Background: Knowledge on periprosthetic infection and mortality rate following total knee arthroplasty (TKA) is essential for justifying this treatment in patients with cancer; however, relevant data from population-based studies are lacking. Therefore, we examined 1-year periprosthetic infection, mortality, and 5-year relative survival rates in cancer patients who underwent TKA. Methods: This is a population-based cohort study based on analysis of the Taiwan National Health Insurance Research Database. We enrolled a total of 2294 cancer patients and 131,849 patients without cancer (control group) who underwent TKA between January 1, 1997, and December 31, 2011. All patients were followed until death, infection, withdrawal from the National Health Insurance, or December 31, 2012. Results: The periprosthetic knee joint infection rate in cancer patients (1.73%) was not significantly higher than that in the control group (1.87%). However, the 1-year mortality rate was significantly higher (p <0.05) in the cancer group (4.10%) than in the control group (1.66%). The overall 5-year survival rate was 93.10% as compared with those without cancers. Conclusion: Low periprosthetic knee joint infection rates and high 5-year relative survival rates indicate the feasibility of TKA in cancer patients. However, the surgeon should take into account a higher mortality rate in the first year following TKA. Keywords: Total knee arthroplasty, Cancer survivors, Survival rate, revision rate Background treatment as well as in cancer prevention and screening The prevalence of cancer continues to increase because . There were more than 10 million cancer survivors in of the aging population, sedentary lifestyles, increased the United States in 2007 . obesity, and improved survival amongst cancer patients. The majority of the cancer survivors are elderly In 2011, the Health Promotion Administration Ministry people, who are generally affected by osteoarthritis (OA) of Health and Welfare in Taiwan reported that there , one of the most common disorders affecting the mus- were approximately 100,000 new cancer patients every culoskeletal system of this population, resulting in phys- year in this country, translating to an annual incidence ical deficiencies and poor quality of life [3, 4]. In severe of about 0.41% . The median age of patients diag- cases of OA [5, 6], total knee arthroplasty (TKA) is an nosed with cancer was 62 years . The survival rates effective treatment option for relieving knee pain and for some cancers have increased because of advances in restoring joint function. However, the operation of TKA in the elderly may lead to adverse effects that include longer hospital stay, higher incidences of surgical * Correspondence: firstname.lastname@example.org complications, and higher mortality rates [7–15]. School of Medicine, Fu-Jen Catholic University, New Taipei, Taiwan Department of Internal Medicine, E-Da Hospital, Kaohsiung, Taiwan Hence, elderly cancer patients may find it difficult to Full list of author information is available at the end of the article © The Author(s). 2018 Open Access This article is distributed under the terms of the Creative Commons Attribution 4.0 International License (http://creativecommons.org/licenses/by/4.0/), which permits unrestricted use, distribution, and reproduction in any medium, provided you give appropriate credit to the original author(s) and the source, provide a link to the Creative Commons license, and indicate if changes were made. The Creative Commons Public Domain Dedication waiver (http://creativecommons.org/publicdomain/zero/1.0/) applies to the data made available in this article, unless otherwise stated. Kao et al. BMC Cancer (2018) 18:628 Page 2 of 9 Fig. 1 Study flow chart decide whether to undergo TKA and might be appre- approved by the institutional Review Board of E-Da hensive about spending the rest of their lives with a Hospital, Taiwan (EMRP-103-011; EMRP-103-012) and TKA prosthesis. the Taiwan NHRI (NHIRD-103-116). In this 10-year population-based retrospective study, we used the Taiwan National Health Insurance Research Definition of study groups and outcomes Database (NHIRD) to examine the one-year postopera- Patients diagnosed with cancer before receiving TKA be- tive surgical infection rate and survival rate in cancer pa- tween January 1, 1997, and December 31, 2011, were tients who underwent TKA. In addition, we used the identified from the NHIRD and included in the TKA demographic and medical data of these patients to group. Patients with musculoskeletal cancers were not evaluate the risk factors for mortality after TKA. enrolled. We also excluded those whose cancer was di- agnosed more than 5 years before undergoing TKA, be- Methods cause the cancer status might be considered as having Data source been cured in some of these patients. Their inclusion Through the National Health Insurance (NHI) program, would be inappropriate given that our analysis aimed to established in 1995, the Taiwan Department of Health inform the decision making on TKA surgery in cancer covers the health care of 22.9 million residents of patients, instead of those who had cured a cancer. Tak- Taiwan, which is > 99% of the total population. The ing into account that data in the NHIRD could not as- medical claims from 1997 to 2012 of these insurants are certain whether a cancer was cured, we restricted the encrypted and released for research by the Taiwan eligibility to emphasize our study population. The con- National Health Research Institutes as the NHIRD. trol group comprised patients without cancer who The Department of Health and the NHI Administra- underwent TKA. One-year postoperative infection rates tion Bureau of Taiwan ensure the completeness and and mortality rates in the two groups were evaluated accuracy of the NHIRD. and compared (Fig. 1). The one-year postoperative The study data were obtained from the NHIRD. All mortality rates was calculated from the analysis of patients included in the analysis were followed for out- survival rate of patients (with/without cancer) who come identification by using the International Classifica- underwent TKA. Periprosthetic joint infection was tion of Disease, Ninth Revision, Clinical Modification, defined as the occurrence of surgically treated codes until the end of 2012. Because the NHIRD con- osteomyelitis or septic arthritis in the vicinity of the tains encrypted and deidentified data, this study was joint implants. Surgical interventions included debride- exempted from a full ethics review. This study was ment, prosthesis removal, or resection arthroplasty Kao et al. BMC Cancer (2018) 18:628 Page 3 of 9 Table 1 Characteristics of the Study Subjects Non-cancer Cancer p- value N = 8784 N = 2196 Age 71.09 ± 7.19 71.4 ± 7.09 0.0739 Age Group 0.9160 20–39 9 (0.10) 2 (0.09) 40–59 593 (6.75) 140 (6.38) 60–79 7339 (83.55) 1847 (84.11) > =80 843 (9.60) 207 (9.43) Gender 1.0000 Female 6100 (69.44) 1525 (69.44) Male 2684 (30.56) 671 (30.56) CCI 0.8847 0 1457 (16.59) 355 (16.17) 1 2158 (24.57) 556 (25.32) 2 2105 (23.96) 520 (23.68) 2+ 3064 (34.88) 765 (34.84) Comorbidities Myocardial infarct 198 (2.25) 59 (2.69) 0.2304 congestive heart failure 980 (11.16) 254 (11.57) 0.5865 peripheral vascular 294 (3.35) 73 (3.32) 0.9577 cerebrovascular disease 1796 (20.45) 458 (20.86) 0.6706 dementia 231 (2.63) 63 (2.87) 0.5348 chronic lung disease 3497 (39.81) 869 (39.57) 0.8378 connective tissue disease 658 (7.49) 149 (6.79) 0.2569 Ulcer 4583 (52.17) 1134 (51.64) 0.6535 chronic liver disease 1407 (16.02) 339 (15.44) 0.5058 Diabetes 2455 (27.95) 617 (28.1) 0.8901 diabetes with end organ damage 367 (4.18) 102 (4.64) 0.3333 Hemiplegia 92 (1.05) 22 (1) 0.8506 moderate or severe kidney disease 642 (7.31) 178 (8.11) 0.2039 Moderate or severe liver disease –– AIDS –– Infection 164 (1.87) 38 (1.73) 0.6700 1-year Mortality 146 (1.66) 90 (4.10) <.0001 Chemotherapy 0 (0.00) 708 (32.24) Metastasis 0 (0.00) 7 (0.32) (Appendix). Conditions existing prior to TKA were Subcohorts were defined to evaluate the overall 5-year classified as comorbidities according to Charlson’s survival rate of cancer patients who underwent TKA. In score . Among the cancer patients, the number addition, the 1- and 5-year relative survival rates were with and without metastasis and those who had re- calculated [17, 18]. ceived chemotherapy at the time of TKA were also calculated (Appendix). All patients were followed until Statistical analysis death, withdrawal from the NHI program, or the end Pearson’s chi-square test and Fisher Yates continuity cor- of the study period (December 31, 2012). Figure 1 il- rection were used to compare categorical variables. Stu- lustrates the study flow chart. dent’s t test was used for continuous ones. Traditional Kao et al. BMC Cancer (2018) 18:628 Page 4 of 9 Fig. 2 Distribution of different types of cancer and periprosthetic knee joint infectio survival analysis only considers one event at a time (e.g., analysis using the Fine and Gray regression model to death or infection). Thus, certain events may be over- calculate subdistribution hazards, and p-values were deter- looked, and the resulting risk values may be overesti- mined using Gray’stest. P < 0.05 was considered signifi- mated. Therefore, these results should not be directly cant. All statistical tests and subdistribution hazard ratio interpreted and applied in clinical settings. Our study (sHR) calculations were performed using Statistical Ana- considered mortality and the competing risk survival lysis Software, Version 9.4 (SAS Institute, Cary, NC, USA). Table 2 Prediction for infection Crude Adjusted a a sHR (95%C.I.) p-value sHR (95%C.I.) p-value Cancer vs. Non-cancer 0.92 (0.64–1.32) 0.6374 0.91 (0.63–1.31) 0.6089 Comorbidities Myocardial infarct 1.58 (0.74–3.36) 0.2355 1.47 (0.68–3.18) 0.3334 congestive heart failure 1.18 (0.77–1.79) 0.4473 1.07 (0.70–1.64) 0.7466 peripheral vascular 1.42 (0.73–2.78) 0.3036 1.33 (0.68–2.63) 0.4084 cerebrovascular disease 1.22 (0.87–1.69) 0.2500 1.08 (0.76–1.53) 0.6857 dementia 1.79 (0.92–3.51) 0.0874 1.63 (0.82–3.24) 0.1631 chronic lung disease 1.17 (0.88–1.55) 0.2827 1.11 (0.82–1.50) 0.4975 connective tissue disease 1.06 (0.63–1.80) 0.8218 1.05 (0.62–1.78) 0.8579 Ulcer 1.10 (0.83–1.46) 0.5153 1.03 (0.77–1.38) 0.8437 chronic liver disease 1.09 (0.75–1.59) 0.6491 1.07 (0.73–1.57) 0.7438 Diabetes 1.14 (0.84–1.54) 0.4175 0.99 (0.71–1.40) 0.9698 diabetes with end organ damage 1.77 (1.03–3.06) 0.0401 1.67 (0.91–3.06) 0.1007 Hemiplegia 1.52 (0.48–4.80) 0.4733 1.28 (0.40–4.12) 0.6779 moderate or severe kidney disease 1.12 (0.67–1.87) 0.6631 1.07 (0.64–1.79) 0.7902 Moderate or severe liver disease –– AIDS .- – Chemotherapy 0.96 (0.54–1.72) 0.8913 0.99 (0.47–2.09) 0.9815 Metastasis 8.66 (1.24–60.50) 0.0296 10.13 (1.19–86.34) 0.0343 sHR : subdistribution hazard ratio Kao et al. BMC Cancer (2018) 18:628 Page 5 of 9 Results Table 3 Prediction for infection(only patients with Cancer) Baseline characteristics of the patients Adjusted A total of 2294 cancer patients who underwent TKA sHR (95%C.I.) p-value were identified and included in the TKA group, whereas Comorbidities the control group comprised 131,849 patients. Score Myocardial infarct – matching for gender and Charlson’s comorbidity index congestive heart failure 1.21 (0.45–3.26) 0.7122 yielded 2196 patients in the TKA group and 8784 in the peripheral vascular 1.58 (0.36–7.02) 0.5493 control group. Among these 10,980 patients, 3355 (30. cerebrovascular disease 1.65 (0.78–3.48) 0.1866 56%) were male and 7625 (69.44%) female, and 10,236 (93.22%) patients were older than 60 years. The baseline dementia 2.81 (0.80–9.85) 0.1060 characteristics and comorbidities of all patients are listed chronic lung disease 0.76 (0.37–1.56) 0.4507 in Table 1. Among the cancer patients, 7 (0.32%) cases connective tissue disease 1.80 (0.63–5.20) 0.2757 had metastatic diseases and 708 (32.34%) of them ever Ulcer 1.59 (0.81–3.12) 0.1759 received chemotherapy when TKA was performed. The chronic liver disease 1.12 (0.46–2.72) 0.7990 most common cancers were breast, colon, prostate, cer- Diabetes 0.78 (0.33–1.81) 0.5613 vical, and rectal cancers (Fig. 2). The subcohort groups comprised 1100 and 4400 patients with and without diabetes with end organ damage 1.87 (0.47–7.52) 0.3770 cancer, respectively. Hemiplegia 1.92 (0.24–15.21) 0.5363 moderate or severe kidney disease 0.94 (0.28–3.14) 0.9147 One-year infection rate of prosthetic joints Moderate or severe liver disease The number of patients with infected prosthetic joints AIDS 1 year after TKA were 38 (1.73%) and 164 (1.87%) in the Chemotherapy 1.02 (0.49–2.14) 0.9608 cancer and control groups, respectively (Table 1). A multivariate-adjusted model revealed no association be- Metastasis 11.10 (1.22–101.30) 0.0328 tween infection and cancer (Table 2). In the unadjusted sHR : subdistribution hazard ratio analysis, diabetes with end organ damage was associated with prosthetic joint infection (sHR, 1.77; 95% CI, 1. 03–3.06); however, this association was nonsignificant Table 4 Prediction for mortality in theFineand Gray regression model(Table 2). The Adjusted status of metastatic disease but not the use of chemo- sHR (95%C.I.) p-value therapy was associated with prosthetic joint infection Cancer vs. Non-cancer 2.46 (1.71–3.52) <.0001 (Table 2 and Table 3). Comorbidities Mortality rates in cancer patients after TKA Myocardial infarct 1.98 (0.98–3.99) 0.0557 The 1-year mortality rate after TKA was significantly congestive heart failure 1.56 (0.98–2.49) 0.0632 higher (p < 0.001) in the cancer group (90 patients; 4. peripheral vascular 0.53 (0.17–1.64) 0.2717 10%), (1-year cumulative incidence of 1.73%; 95% confi- cerebrovascular disease 0.83 (0.57–1.20) 0.3263 dence interval [CI], 1.26–2.37%) than in the control dementia 0.97 (0.40–2.34) 0.9477 group (146 patients; 1.66%), (1-year cumulative inci- dence of 1.71%; 95% CI, 1.46–2.0%) (Tables 1, 4 and chronic lung disease 1.26 (0.74–2.17) 0.3943 Fig. 3). The 1-year relative survival rate was 97.52%. connective tissue disease 1.23 (0.65–2.32) 0.5240 The Fine and Gray regression model did not show a Ulcer 1.31 (0.67–2.56) 0.4305 significant association between metastasis and postop- chronic liver disease 1.43 (0.32–6.48) 0.6403 erative mortality (Table 4). Diabetes 1.04 (0.67–1.63) 0.8608 In the 5-year follow-up, a significantly lower overall sur- diabetes with end organ damage 1.24 (0.55–2.79) 0.5993 vival rate was observed in cancer patients as compared with the controls (Fig. 4). The overall 5-year survival rate Hemiplegia 1.80 (0.52–6.24) 0.3566 was 89.36% in the cancer cohort and was relatively 93.10% moderate or severe kidney disease 1.84 (0.64–5.32) 0.2614 as compared with the non-cancer controls. Moderate or severe liver disease – AIDS – Discussion Metastasis 1.17 (0.68–2.01) 0.5754 Infection is common in patients with cancer , be- cause several risk factors—such as neutropenia , cellular immune dysfunctions (e.g., defects in T- sHR : subdistribution hazard ratio Kao et al. BMC Cancer (2018) 18:628 Page 6 of 9 Fig. 3 1-year mortality rate after total knee arthroplasties lymphocytes and mononuclear phagocytes), humoral im- the 1-year periprosthetic infection rate of 1.73% in can- mune dysfunction, bone marrow and stem cell trans- cer patients is not significantly higher than that (1.87%) plantation, local factors (e.g., tumor metastasis and in non-cancer patients. The result showed that the use operative procedures), use of central venous catheters, of chemotherapy did not increase the risk of infection. splenectomy, and use of chemotherapeutic agents , Although this study does not provide information on lower their resistance to infections . Gram-positive prophylactic strategies for periprosthetic knee joint in- organisms cause approximately 50%–55% of all infec- fections, our results suggest that the currently used tious diseases in cancer patients with neutropenia, and prophylactic methods are effective for cancer patients Staphylococci are the most common organisms isolated who have undergone TKA. Nevertheless, orthopedicians from neutropenic and nonneutropenic cancer patients must pay attention to the immunocompromised condi- . Although no studies have reported periprosthetic tions especially in neutropenic status caused by chemo- infection rates in cancer patients after TKA, some stud- therapy in cancer patients receiving TKA in order to ies have reported an increase in deep infection rates of prevent periprosthetic knee joint infections. up to 9.1% after TKA in immunocompromised patients A decrease in the long-term survival rate of patients such as patients with AIDS . receiving TKA most likely reflects the natural process of Under these detrimental defence circumstances, one aging . However, a higher mortality rate than usual is can reasonably suspect higher infection rates in cancer expected when cancer patients receive TKA, possibly be- patients after TKA. However, this study revealed that cause of a trend similar to that in the United States, Kao et al. BMC Cancer (2018) 18:628 Page 7 of 9 Fig. 4 5-years overall survival rate of cancer patients after total knee arthroplasties where cancer is the leading cause of death in people small in our study. We are unable to investigate the real aged less than 85 years . The post-TKA 1-year mor- effect of metastatic diseases on the mortality rate. Never- tality rate (4.10%) was significantly higher in cancer pa- theless, rather than create a spurious association, such a tients in the present study. But metastasis diseases are stringent inclusion criteria would bias the results toward not associated with mortality in our study. We think that a null association. Finally, the effect of unaccounted con- this phenomenon is caused by lower desire of received founders cannot be ruled out; for example, we could not TKA in cancer patients with metastatic disease. Never- examine the potential influence of body weight, cigarette theless, because of advances in the control, prevention, smoking, alcohol drinking, and dietary habits because early detection, and treatment of cancer since 1990 this information is unavailable in the NHIRD. More- [27, 28], cancer-related death rates have decreased. over, because the data is deidentified, we could not Cancer mortality rates have declined by approximately collect this information from the patients directly. 1% annually and by more than 25% in the last The merits of this study are that the NHIRD is repre- 25 years . The 5-year relative survival rate was 93. sentative of all residents of Taiwan and that there was 10% in the present study; the majority of the patients no loss to follow-up. had ample time to experience the benefits of TKA, including functional improvement of the knee, knee Conclusion joint pain relief, and improved quality of life. In conclusion, after TKA, similar 1-year periprosthetic Our study has some limitations that should be ad- infection rates but differing 1-year mortality rates were dressed. First, the severity of the comorbidities could not observed in patients with and without cancer. The high be determined from the NHIRD. Second, data on cancer 5-year relative survival rates in cancer patients who staging was unavailable, which might induce a healthy underwent TKA indicate that TKA is a feasible treat- patient bias. The numbers of metastatic diseases were ment option for cancer patients with severe OA. Kao et al. BMC Cancer (2018) 18:628 Page 8 of 9 Appendix interpretation and conclusions contained herein do not represent those of the Bureau of National Health Insurance, the Department of Health, or the NHRI. Table 5 ICD-9-CM codes and the corresponding diseases or The authors are grateful to Ms. Tzu-Shan Chen for her efficient assistance. procedures Funding Disease or procedures Corresponding ICD-9-CM codes This study was supported by the Center for Database Research, E-DA Healthcare all cancer 140.XX-208.XX Group, E-DA hospital, Kaohsiung, Taiwan(EDAHP-103048). The funding body had no role in the design of the study and collection, analysis, and interpretation of Exclusion: musculoskeletal cancers data and in writing the manuscript. 170.0–170.9 Metastasis 164.8; 165.8 Availability of data and materials The data that support the findings of this study are available from NHIRD 196.0~ 196.9 but restrictions apply to the availability of these data, which were used 197.0~ 197.8 under license for the current study, and so are not publicly available. Data are however available from the authors upon reasonable request and with 198.0~ 198.7 permission of NHIRD. 198.81; 198.82; 198.89 Authors’ contributions Chemotherapy management 05221A; 37005B; 37025B FCK: wrote the manuscript; conceived and designed this study; contributed with critical reviews of data analyses, interpretation of findings and critical 37031B~37041B edit of manuscript YCH: conceived and designed this study; contributed with Total knee replacement 64164B critical reviews of data analyses, interpretation of findings and critical edit of manuscript; reviewed the manuscript; supervised the study PYL: contributed Periprosthetic Infection of Knee with critical reviews of data analyses, interpretation of findings and critical joint edit of manuscript; reviewed the manuscript; CBW: performed the infection due to internal device 996.66; 996.67; 996.69 experiments, collected and analyzed the data; reviewed the manuscript; YKT: conceived and designed this study; WKC: performed the experiments, surgical wound infection 998.5; 998.51; 998.59 collected and analyzed the data. All authors have read and approved the osteomyelitis 730.01~ 730.04; 730.07 final manuscript. 730.11~ 730.14; 730.17 Ethics approval and consent to participate 730.21~ 730.24; 730.27 This study was approved by the institutional Review Board of E-Da Hospital, Taiwan (EMRP-103-011; EMRP-103-012) and the Taiwan NHRI (NHIRD-103-116). 730.31~ 730.34; 730.37 Competing interests 730.7; 730.70~ 730.79 The authors declare that they have no competing interests. 730.81~ 730.84; 730.87 730.91~ 730.94; 730.97 Publisher’sNote Springer Nature remains neutral with regard to jurisdictional claims in Septic arthritis 711.01~ 711.04; 711.07 published maps and institutional affiliations. 711.1; 711.10~ 711.19 Author details 711.2; 711.20~ 711.29 1 2 Department of Orthopaedics, E-Da Hospital, Kaohsiung, Taiwan. School of 711.31~ 711.34; 711.37 Medicine, I-Shou University, Kaohsiung, Taiwan. School of Medicine, Fu-Jen Catholic University, New Taipei, Taiwan. Department of Internal Medicine, 711.41~ 711.44; 711.47 E-Da Hospital, Kaohsiung, Taiwan. Graduate Institute of Clinical Medical 711.51~ 711.54; 711.57 Science, China Medical University, Taichung, Taiwan. Department of Oncology, E-Da Hospital, Kaohsiung, Taiwan. Graduate Institute of Public 711.61~ 711.64; 711.67 Health, China Medical University, Taichung, Taiwan. Department of Statistics, 711.7; 711.70~ 711.79 National Taipei University, Taipei, Taiwan. Department of Applied Cosmetology, National Tainan Junior College of Nursing, Tainan, Taiwan. 711.8; 711.81~ 711.89 Division of Gastroenterology and Hepatology, Fu-Jen Catholic University Hospital, New Taipei, Taiwan. 711.91~ 711.94; 711.97 Surgical intervention for 64004C, 64005B, 64053B, Received: 7 July 2016 Accepted: 3 April 2018 periprosthetic infection of knee 64055B,64198B, 48004C, 48005C, joint 48006C; Exclusion: 64003C, 64056B, 64057B, 64200B, 64199B References 1. Bureau of Health Promotion Annual Report 2011 Taiwan Department of Footnotes: ICD-9-CM, International Classification of Diseases, 9th Revision, Health. In https://www.mohw.gov.tw/np-126-2.html .; 2011. Clinical Modification; 2. Ozols RF, Herbst RS, Colson YL, Gralow J, Bonner J, Curran WJ Jr, Eisenberg BL, Ganz PA, Kramer BS, Kris MG, et al. Clinical cancer advances 2006: major research advances in cancer treatment, prevention, and screening–areport Abbreviations from the American Society of Clinical Oncology. J Clin Oncol. 2007;25(1):146–62. HR: Hazard ratio; NHI: National Health Insurance; NHIRD: Taiwan National 3. Woolf AD, Pfleger B. Burden of major musculoskeletal conditions. Bull World Health Insurance Research Database; OA: Osteoarthritis; TKA: Total knee Health Organ. 2003;81(9):646–56. arthroplasty 4. Torres T, Ciconelli R. Epidemiologia da osteoartrose. Clínica ortopédica– atualização em osteoartroses. Rio Janeiro: Guanabara Koogan; 2005. Acknowledgments 5. Anderson JG, Wixson RL, Tsai D, Stulberg SD, Chang RW. Functional This study used data from the NHIRD, which were provided by the Bureau of outcome and patient satisfaction in total knee patients over the age of 75. J National Health Insurance, Department of Health, and managed by NHRI. The Arthroplast. 1996;11(7):831–40. Kao et al. BMC Cancer (2018) 18:628 Page 9 of 9 6. Birdsall PD, Hayes JH, Cleary R, Pinder IM, Moran CG, Sher JL. Health outcome after total knee replacement in the very elderly. J Bone Joint Surg Br. 1999;81(4):660–2. 7. Higuera CA, Elsharkawy K, Klika AK, Brocone M, Barsoum WK. 2010 mid- America Orthopaedic association physician in training award: predictors of early adverse outcomes after knee and hip arthroplasty in geriatric patients. Clin Orthop Relat Res. 2011;469(5):1391–400. 8. Huddleston JI, Maloney WJ, Wang Y, Verzier N, Hunt DR, Herndon JH. Adverse events after total knee arthroplasty: a national Medicare study. J Arthroplast. 2009;24(6 Suppl):95–100. 9. Parvizi J, Mui A, Purtill JJ, Sharkey PF, Hozack WJ, Rothman RH. Total joint arthroplasty: when do fatal or near-fatal complications occur? J Bone Joint Surg Am. 2007;89(1):27–32. 10. Santaguida PL, Hawker GA, Hudak PL, Glazier R, Mahomed NN, Kreder HJ, Coyte PC, Wright JG. Patient characteristics affecting the prognosis of total hip and knee joint arthroplasty: a systematic review. Can J Surg. 2008;51(6):428–36. 11. Solomon DH, Chibnik LB, Losina E, Huang J, Fossel AH, Husni E, Katz JN. Development of a preliminary index that predicts adverse events after total knee replacement. Arthritis Rheum. 2006;54(5):1536–42. 12. SooHoo NF, Lieberman JR, Ko CY, Zingmond DS. Factors predicting complication rates following total knee replacement. J Bone Joint Surg Am. 2006;88(3):480–5. 13. Kennedy JW, Johnston L, Cochrane L, Boscainos PJ. Total knee arthroplasty in the elderly: does age affect pain, function or complications? Clin Orthop Relat Res. 2013;471(6):1964–9. 14. Easterlin MC, Chang DG, Talamini M, Chang DC. Older age increases short- term surgical complications after primary knee arthroplasty. Clin Orthop Relat Res. 2013;471(8):2611–20. 15. Maempel JF, Riddoch F, Calleja N, Brenkel IJ. Longer hospital stay, more complications, and increased mortality but substantially improved function after knee replacement in older patients. Acta Orthop. 2015;86(4):451–6. 16. Charlson ME, Pompei P, Ales KL, MacKenzie CR. A new method of classifying prognostic comorbidity in longitudinal studies: development and validation. J Chronic Dis. 1987;40(5):373–83. 17. Wingo PA, Ries LA, Parker SL, Heath CW Jr. Long-term cancer patient survival in the United States. Cancer Epidemiol Biomarkers Pre. 1998;7(4):271–82. 18. Ederer F, Axtell LM, Cutler SJ. The relative survival rate: a statistical methodology. Natl Cancer Inst Monogr. 1961;6:101–21. 19. Fine JP, Gray RJ. A proportional hazards model for the subdistribution of a competing risk. J Am Stat Assoc. 1999;94(446):496–509. 20. Bodey GP. Infection in cancer patients. A continuing association. Am J Med. 1986;81(1a):11–26. 21. Bodey GP, Buckley M, Sathe YS, Freireich EJ. Quantitative relationships between circulating leukocytes and infection in patients with acute leukemia. Ann Intern Med. 1966;64(2):328–40. 22. Su YB, Sohn S, Krown SE, Livingston PO, Wolchok JD, Quinn C, Williams L, Foster T, Sepkowitz KA, Chapman PB. Selective CD4+ lymphopenia in melanoma patients treated with temozolomide: a toxicity with therapeutic implications. J Clin Oncol. 2004;22(4):610–6. 23. Waun Ki Hong RCBJ, William N. Hait, Donald W. Kufe, Raphael E. Pollock, Ralph R. Weichselbaum, James F. Holland, Emil Frei III. Cancer medicine, 8/e, vol. 137, 8 edn: pmph Usa; 8 hardcover/online edition; 2010. 24. Lin CA, Takemoto S, Kandemir U, Kuo AC. Mid-term outcomes in HIV- positive patients after primary total hip or knee arthroplasty. J Arthroplast. 2014;29(2):277–82. 25. Jamsen E, Puolakka T, Eskelinen A, Jantti P, Kalliovalkama J, Nieminen J, Valvanne J. Predictors of mortality following primary hip and knee replacement in the aged. A single-center analysis of 1,998 primary hip and knee replacements for primary osteoarthritis. Acta Orthop. 2013;84(1):44–53. 26. Giovino GA. Epidemiology of tobacco use in the United States. Oncogene. 2002;21(48):7326–40. 27. Institute of M, National Research Council National Cancer Policy B. In: Curry SJ, Byers T, Hewitt M, editors. Fulfilling the Potential of Cancer Prevention and Early Detection. Washington (DC): National Academies Press (US); 2003. 28. Policy and Action for Cancer Prevention. Food, nutrition, and physical activity: a global perspective. In. Washington, DC: World Cancer Research Fund/American Institute for Cancer Prevention; 2009. 29. Byers T, Barrera E, Fontham ET, Newman LA, Runowicz CD, Sener SF, Thun MJ, Winborn S, Wender RC. A midpoint assessment of the American Cancer Society challenge goal to halve the U.S. cancer mortality rates between the years 1990 and 2015. Cancer. 2006;107(2):396–405.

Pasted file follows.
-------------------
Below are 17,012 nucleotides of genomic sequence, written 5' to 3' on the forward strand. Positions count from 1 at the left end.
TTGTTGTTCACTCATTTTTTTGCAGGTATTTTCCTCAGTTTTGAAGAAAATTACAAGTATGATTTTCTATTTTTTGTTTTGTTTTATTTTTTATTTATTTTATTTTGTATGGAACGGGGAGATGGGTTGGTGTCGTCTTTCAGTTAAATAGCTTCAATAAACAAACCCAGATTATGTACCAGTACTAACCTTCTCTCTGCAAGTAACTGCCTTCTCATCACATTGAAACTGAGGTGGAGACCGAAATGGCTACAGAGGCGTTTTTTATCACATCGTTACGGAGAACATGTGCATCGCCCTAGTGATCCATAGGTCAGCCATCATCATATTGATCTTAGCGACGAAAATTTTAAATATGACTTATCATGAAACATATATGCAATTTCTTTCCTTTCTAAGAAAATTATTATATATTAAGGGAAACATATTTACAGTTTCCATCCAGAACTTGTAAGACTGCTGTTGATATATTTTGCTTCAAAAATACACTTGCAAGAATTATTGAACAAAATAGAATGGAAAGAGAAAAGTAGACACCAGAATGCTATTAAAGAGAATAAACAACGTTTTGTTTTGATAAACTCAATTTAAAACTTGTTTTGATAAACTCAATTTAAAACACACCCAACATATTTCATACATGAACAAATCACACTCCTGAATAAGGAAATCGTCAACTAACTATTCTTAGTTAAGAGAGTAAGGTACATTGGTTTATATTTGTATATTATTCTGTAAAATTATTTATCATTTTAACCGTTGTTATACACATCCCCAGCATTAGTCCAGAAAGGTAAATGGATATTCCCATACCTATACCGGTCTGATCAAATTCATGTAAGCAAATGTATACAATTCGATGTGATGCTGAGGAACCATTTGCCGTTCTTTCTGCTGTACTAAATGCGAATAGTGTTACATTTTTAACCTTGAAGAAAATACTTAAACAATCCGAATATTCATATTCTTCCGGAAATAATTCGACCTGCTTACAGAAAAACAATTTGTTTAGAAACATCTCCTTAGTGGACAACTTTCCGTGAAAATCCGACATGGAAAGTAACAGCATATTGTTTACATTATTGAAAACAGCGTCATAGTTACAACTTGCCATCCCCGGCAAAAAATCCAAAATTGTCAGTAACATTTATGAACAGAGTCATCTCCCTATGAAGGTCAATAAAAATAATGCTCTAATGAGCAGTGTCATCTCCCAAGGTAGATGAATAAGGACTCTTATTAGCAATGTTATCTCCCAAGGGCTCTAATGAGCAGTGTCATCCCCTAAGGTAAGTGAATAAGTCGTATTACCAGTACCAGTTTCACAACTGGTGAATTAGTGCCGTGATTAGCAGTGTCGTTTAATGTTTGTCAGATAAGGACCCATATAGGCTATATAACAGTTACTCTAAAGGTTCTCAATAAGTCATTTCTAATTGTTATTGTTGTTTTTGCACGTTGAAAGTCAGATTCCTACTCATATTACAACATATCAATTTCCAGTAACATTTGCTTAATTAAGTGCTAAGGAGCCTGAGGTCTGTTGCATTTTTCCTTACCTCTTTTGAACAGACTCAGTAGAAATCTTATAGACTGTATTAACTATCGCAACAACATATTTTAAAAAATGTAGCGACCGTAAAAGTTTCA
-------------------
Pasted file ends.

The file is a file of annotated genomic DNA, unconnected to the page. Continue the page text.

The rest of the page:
BMC Cancer – Springer Journals
Published: Jun 4, 2018
It’s your single place to instantly
discover and read the research
that matters to you.
Enjoy affordable access to
over 18 million articles from more than
15,000 peer-reviewed journals.
All for just $49/month
Query the DeepDyve database, plus search all of PubMed and Google Scholar seamlessly
Save any article or search result from DeepDyve, PubMed, and Google Scholar... all in one place.
Get unlimited, online access to over 18 million full-text articles from more than 15,000 scientific journals.
Read from thousands of the leading scholarly journals from SpringerNature, Wiley-Blackwell, Oxford University Press and more.
All the latest content is available, no embargo periods.
“Hi guys, I cannot tell you how much I love this resource. Incredible. I really believe you've hit the nail on the head with this site in regards to solving the research-purchase issue.”Daniel C.
“Whoa! It’s like Spotify but for academic articles.”@Phil_Robichaud
“I must say, @deepdyve is a fabulous solution to the independent researcher's problem of #access to #information.”@deepthiw
“My last article couldn't be possible without the platform @deepdyve that makes journal papers cheaper.”@JoseServera